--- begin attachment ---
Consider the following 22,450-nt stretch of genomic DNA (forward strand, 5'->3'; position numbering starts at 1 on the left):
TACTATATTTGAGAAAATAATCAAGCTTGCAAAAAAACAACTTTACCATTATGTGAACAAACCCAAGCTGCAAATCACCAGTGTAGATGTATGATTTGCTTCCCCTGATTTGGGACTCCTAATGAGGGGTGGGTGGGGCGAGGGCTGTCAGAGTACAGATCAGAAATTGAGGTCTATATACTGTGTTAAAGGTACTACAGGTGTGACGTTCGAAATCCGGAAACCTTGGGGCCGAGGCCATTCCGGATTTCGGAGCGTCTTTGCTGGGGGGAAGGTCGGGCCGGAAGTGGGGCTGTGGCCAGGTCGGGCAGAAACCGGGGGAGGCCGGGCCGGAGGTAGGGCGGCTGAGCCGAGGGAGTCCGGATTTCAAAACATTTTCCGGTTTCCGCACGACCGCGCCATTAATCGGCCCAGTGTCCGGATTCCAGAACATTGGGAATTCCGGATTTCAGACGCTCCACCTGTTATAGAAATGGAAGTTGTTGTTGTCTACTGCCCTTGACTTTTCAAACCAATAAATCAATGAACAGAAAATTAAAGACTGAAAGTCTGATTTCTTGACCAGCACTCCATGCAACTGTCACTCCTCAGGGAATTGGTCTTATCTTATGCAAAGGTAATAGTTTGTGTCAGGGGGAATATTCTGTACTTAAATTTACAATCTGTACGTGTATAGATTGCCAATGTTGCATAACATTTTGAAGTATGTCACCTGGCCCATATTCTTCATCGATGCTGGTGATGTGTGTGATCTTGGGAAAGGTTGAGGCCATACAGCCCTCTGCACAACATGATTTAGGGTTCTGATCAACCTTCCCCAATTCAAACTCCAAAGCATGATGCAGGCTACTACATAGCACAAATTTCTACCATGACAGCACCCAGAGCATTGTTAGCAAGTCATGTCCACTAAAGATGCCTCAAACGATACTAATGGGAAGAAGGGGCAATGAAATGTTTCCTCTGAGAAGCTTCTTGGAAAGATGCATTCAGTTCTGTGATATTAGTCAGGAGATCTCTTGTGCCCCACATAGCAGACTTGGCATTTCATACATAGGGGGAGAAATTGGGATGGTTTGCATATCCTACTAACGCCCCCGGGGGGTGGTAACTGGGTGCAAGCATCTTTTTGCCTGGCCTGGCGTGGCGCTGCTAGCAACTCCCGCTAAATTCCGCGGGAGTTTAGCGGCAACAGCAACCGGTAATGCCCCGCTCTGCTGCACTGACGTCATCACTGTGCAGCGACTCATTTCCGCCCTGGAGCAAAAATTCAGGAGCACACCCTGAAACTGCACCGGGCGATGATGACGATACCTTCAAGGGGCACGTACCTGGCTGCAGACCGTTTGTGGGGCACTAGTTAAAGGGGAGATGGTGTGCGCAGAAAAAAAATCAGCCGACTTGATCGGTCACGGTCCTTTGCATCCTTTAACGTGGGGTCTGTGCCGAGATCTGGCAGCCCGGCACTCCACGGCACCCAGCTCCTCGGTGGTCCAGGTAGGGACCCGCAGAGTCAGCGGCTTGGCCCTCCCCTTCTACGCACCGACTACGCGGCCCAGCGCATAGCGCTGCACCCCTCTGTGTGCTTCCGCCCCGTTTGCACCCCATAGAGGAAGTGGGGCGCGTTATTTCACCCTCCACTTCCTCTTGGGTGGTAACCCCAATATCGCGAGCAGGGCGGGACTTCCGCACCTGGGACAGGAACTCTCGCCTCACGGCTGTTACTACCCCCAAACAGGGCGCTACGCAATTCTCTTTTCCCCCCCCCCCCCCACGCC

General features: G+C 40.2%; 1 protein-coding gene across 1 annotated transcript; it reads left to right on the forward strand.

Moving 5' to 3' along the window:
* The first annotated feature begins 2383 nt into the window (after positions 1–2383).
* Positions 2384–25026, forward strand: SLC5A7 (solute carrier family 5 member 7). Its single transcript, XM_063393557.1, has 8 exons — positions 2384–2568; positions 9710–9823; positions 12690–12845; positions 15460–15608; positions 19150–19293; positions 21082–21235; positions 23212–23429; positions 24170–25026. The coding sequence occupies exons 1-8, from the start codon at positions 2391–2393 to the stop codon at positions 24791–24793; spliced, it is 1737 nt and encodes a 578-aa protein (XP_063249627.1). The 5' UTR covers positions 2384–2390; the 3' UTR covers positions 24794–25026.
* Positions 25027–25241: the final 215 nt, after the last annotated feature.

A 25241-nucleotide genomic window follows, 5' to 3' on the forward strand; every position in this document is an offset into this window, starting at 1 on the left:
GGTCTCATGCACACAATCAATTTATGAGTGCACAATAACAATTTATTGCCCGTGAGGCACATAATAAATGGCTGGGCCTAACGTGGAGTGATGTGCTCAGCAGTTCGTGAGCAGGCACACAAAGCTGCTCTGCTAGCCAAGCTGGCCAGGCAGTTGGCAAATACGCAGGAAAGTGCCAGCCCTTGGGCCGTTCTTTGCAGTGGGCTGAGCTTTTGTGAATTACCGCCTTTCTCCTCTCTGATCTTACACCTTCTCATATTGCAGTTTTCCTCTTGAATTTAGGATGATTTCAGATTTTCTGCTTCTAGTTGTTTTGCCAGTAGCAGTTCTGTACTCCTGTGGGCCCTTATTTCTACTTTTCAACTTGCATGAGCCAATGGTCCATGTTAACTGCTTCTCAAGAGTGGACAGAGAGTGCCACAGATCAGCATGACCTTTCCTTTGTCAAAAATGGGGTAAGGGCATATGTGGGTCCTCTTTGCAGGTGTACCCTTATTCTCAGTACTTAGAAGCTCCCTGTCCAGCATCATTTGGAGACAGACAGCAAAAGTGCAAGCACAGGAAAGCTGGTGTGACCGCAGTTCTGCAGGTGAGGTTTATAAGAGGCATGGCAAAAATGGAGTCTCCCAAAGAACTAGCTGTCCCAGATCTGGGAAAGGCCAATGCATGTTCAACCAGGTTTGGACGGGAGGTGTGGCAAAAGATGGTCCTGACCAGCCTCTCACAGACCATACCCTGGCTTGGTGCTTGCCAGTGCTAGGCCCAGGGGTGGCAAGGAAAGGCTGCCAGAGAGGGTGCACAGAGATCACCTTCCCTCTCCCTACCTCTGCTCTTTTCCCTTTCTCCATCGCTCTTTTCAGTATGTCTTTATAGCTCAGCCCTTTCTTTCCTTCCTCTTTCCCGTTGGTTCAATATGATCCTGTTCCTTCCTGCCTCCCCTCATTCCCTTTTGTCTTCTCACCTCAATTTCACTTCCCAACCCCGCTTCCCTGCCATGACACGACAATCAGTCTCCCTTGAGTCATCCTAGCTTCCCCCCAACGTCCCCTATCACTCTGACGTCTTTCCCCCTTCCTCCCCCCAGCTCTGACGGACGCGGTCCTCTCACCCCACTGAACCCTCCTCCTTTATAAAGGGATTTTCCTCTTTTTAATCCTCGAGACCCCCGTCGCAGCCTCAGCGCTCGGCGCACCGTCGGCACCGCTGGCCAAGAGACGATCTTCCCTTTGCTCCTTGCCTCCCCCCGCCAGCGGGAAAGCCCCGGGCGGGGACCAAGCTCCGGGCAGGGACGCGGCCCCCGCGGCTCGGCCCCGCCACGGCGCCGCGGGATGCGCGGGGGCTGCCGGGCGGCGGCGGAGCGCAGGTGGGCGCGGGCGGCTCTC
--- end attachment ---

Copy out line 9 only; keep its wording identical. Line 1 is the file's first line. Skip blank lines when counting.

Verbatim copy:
GGTCTCATGCACACAATCAATTTATGAGTGCACAATAACAATTTATTGCCCGTGAGGCACATAATAAATGGCTGGGCCTAACGTGGAGTGATGTGCTCAGCAGTTCGTGAGCAGGCACACAAAGCTGCTCTGCTAGCCAAGCTGGCCAGGCAGTTGGCAAATACGCAGGAAAGTGCCAGCCCTTGGGCCGTTCTTTGCAGTGGGCTGAGCTTTTGTGAATTACCGCCTTTCTCCTCTCTGATCTTACACCTTCTCATATTGCAGTTTTCCTCTTGAATTTAGGATGATTTCAGATTTTCTGCTTCTAGTTGTTTTGCCAGTAGCAGTTCTGTACTCCTGTGGGCCCTTATTTCTACTTTTCAACTTGCATGAGCCAATGGTCCATGTTAACTGCTTCTCAAGAGTGGACAGAGAGTGCCACAGATCAGCATGACCTTTCCTTTGTCAAAAATGGGGTAAGGGCATATGTGGGTCCTCTTTGCAGGTGTACCCTTATTCTCAGTACTTAGAAGCTCCCTGTCCAGCATCATTTGGAGACAGACAGCAAAAGTGCAAGCACAGGAAAGCTGGTGTGACCGCAGTTCTGCAGGTGAGGTTTATAAGAGGCATGGCAAAAATGGAGTCTCCCAAAGAACTAGCTGTCCCAGATCTGGGAAAGGCCAATGCATGTTCAACCAGGTTTGGACGGGAGGTGTGGCAAAAGATGGTCCTGACCAGCCTCTCACAGACCATACCCTGGCTTGGTGCTTGCCAGTGCTAGGCCCAGGGGTGGCAAGGAAAGGCTGCCAGAGAGGGTGCACAGAGATCACCTTCCCTCTCCCTACCTCTGCTCTTTTCCCTTTCTCCATCGCTCTTTTCAGTATGTCTTTATAGCTCAGCCCTTTCTTTCCTTCCTCTTTCCCGTTGGTTCAATATGATCCTGTTCCTTCCTGCCTCCCCTCATTCCCTTTTGTCTTCTCACCTCAATTTCACTTCCCAACCCCGCTTCCCTGCCATGACACGACAATCAGTCTCCCTTGAGTCATCCTAGCTTCCCCCCAACGTCCCCTATCACTCTGACGTCTTTCCCCCTTCCTCCCCCCAGCTCTGACGGACGCGGTCCTCTCACCCCACTGAACCCTCCTCCTTTATAAAGGGATTTTCCTCTTTTTAATCCTCGAGACCCCCGTCGCAGCCTCAGCGCTCGGCGCACCGTCGGCACCGCTGGCCAAGAGACGATCTTCCCTTTGCTCCTTGCCTCCCCCCGCCAGCGGGAAAGCCCCGGGCGGGGACCAAGCTCCGGGCAGGGACGCGGCCCCCGCGGCTCGGCCCCGCCACGGCGCCGCGGGATGCGCGGGGGCTGCCGGGCGGCGGCGGAGCGCAGGTGGGCGCGGGCGGCTCTC